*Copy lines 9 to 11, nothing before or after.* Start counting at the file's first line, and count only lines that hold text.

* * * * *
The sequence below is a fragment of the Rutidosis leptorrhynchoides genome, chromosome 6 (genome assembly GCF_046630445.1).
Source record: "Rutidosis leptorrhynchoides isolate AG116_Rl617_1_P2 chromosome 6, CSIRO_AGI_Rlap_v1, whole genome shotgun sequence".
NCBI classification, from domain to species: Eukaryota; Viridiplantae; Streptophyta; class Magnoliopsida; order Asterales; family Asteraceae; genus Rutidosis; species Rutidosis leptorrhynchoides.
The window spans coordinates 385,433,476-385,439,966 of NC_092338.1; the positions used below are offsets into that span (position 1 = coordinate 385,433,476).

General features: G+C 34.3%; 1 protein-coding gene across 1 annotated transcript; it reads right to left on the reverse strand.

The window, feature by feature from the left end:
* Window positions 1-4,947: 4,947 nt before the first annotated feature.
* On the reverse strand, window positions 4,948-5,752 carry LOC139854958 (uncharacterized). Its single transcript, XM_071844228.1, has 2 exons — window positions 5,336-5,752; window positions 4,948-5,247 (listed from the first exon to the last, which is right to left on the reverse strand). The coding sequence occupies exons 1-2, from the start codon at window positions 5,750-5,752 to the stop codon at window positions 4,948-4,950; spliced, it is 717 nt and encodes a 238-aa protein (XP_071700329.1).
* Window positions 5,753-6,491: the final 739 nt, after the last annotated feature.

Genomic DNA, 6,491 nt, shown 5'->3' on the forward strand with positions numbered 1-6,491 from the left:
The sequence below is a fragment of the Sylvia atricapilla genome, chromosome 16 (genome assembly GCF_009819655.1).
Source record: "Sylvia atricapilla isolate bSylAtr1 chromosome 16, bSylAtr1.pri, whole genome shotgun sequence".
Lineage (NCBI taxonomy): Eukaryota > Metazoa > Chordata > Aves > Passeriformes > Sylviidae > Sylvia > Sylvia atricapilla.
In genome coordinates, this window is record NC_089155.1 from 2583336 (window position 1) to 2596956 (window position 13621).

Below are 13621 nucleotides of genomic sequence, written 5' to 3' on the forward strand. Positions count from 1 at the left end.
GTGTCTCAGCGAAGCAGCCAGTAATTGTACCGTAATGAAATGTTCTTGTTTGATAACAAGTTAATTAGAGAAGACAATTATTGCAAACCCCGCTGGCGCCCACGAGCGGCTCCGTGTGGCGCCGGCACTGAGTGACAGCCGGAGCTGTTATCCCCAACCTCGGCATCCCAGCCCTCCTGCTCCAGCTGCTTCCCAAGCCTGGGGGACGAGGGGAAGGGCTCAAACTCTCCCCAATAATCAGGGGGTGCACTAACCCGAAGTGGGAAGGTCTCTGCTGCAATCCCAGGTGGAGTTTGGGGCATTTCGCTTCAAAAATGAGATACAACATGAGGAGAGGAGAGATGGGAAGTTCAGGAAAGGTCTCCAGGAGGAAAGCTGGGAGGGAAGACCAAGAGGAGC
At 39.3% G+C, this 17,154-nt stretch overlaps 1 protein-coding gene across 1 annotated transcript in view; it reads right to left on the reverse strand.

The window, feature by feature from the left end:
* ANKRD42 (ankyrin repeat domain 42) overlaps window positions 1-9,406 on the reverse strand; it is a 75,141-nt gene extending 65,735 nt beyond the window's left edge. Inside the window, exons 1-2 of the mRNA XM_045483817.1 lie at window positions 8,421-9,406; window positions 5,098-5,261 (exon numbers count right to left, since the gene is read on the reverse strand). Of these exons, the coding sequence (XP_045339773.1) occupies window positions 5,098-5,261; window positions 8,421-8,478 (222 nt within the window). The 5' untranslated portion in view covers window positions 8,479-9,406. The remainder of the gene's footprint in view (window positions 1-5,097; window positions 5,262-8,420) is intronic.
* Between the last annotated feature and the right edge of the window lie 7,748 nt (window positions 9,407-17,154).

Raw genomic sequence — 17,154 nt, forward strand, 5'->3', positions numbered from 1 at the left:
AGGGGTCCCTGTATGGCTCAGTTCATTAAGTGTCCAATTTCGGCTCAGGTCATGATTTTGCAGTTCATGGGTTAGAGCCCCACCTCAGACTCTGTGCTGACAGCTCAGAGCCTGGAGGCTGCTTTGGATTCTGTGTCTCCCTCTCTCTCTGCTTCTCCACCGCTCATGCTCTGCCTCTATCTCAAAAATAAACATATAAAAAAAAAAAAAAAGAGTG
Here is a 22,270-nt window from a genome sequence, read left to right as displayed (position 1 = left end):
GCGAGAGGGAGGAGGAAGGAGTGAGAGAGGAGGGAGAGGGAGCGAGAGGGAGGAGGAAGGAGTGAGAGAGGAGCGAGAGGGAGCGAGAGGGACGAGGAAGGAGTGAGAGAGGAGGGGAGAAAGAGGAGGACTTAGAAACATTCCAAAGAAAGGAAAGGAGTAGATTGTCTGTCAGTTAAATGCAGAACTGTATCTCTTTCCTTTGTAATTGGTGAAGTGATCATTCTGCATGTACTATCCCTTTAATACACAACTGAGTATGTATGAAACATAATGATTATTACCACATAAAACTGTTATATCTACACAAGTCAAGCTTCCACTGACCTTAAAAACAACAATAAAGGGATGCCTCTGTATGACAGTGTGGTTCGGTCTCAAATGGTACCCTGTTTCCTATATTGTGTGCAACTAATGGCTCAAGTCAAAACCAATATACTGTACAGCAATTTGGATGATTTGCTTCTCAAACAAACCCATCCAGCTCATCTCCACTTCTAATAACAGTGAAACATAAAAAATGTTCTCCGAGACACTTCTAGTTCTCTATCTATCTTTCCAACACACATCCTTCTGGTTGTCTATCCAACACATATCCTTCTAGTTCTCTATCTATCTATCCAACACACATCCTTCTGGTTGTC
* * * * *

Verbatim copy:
* Window positions 5,753-6,491: the final 739 nt, after the last annotated feature.

Genomic DNA, 6,491 nt, shown 5'->3' on the forward strand with positions numbered 1-6,491 from the left:
The sequence below is a fragment of the Sylvia atricapilla genome, chromosome 16 (genome assembly GCF_009819655.1).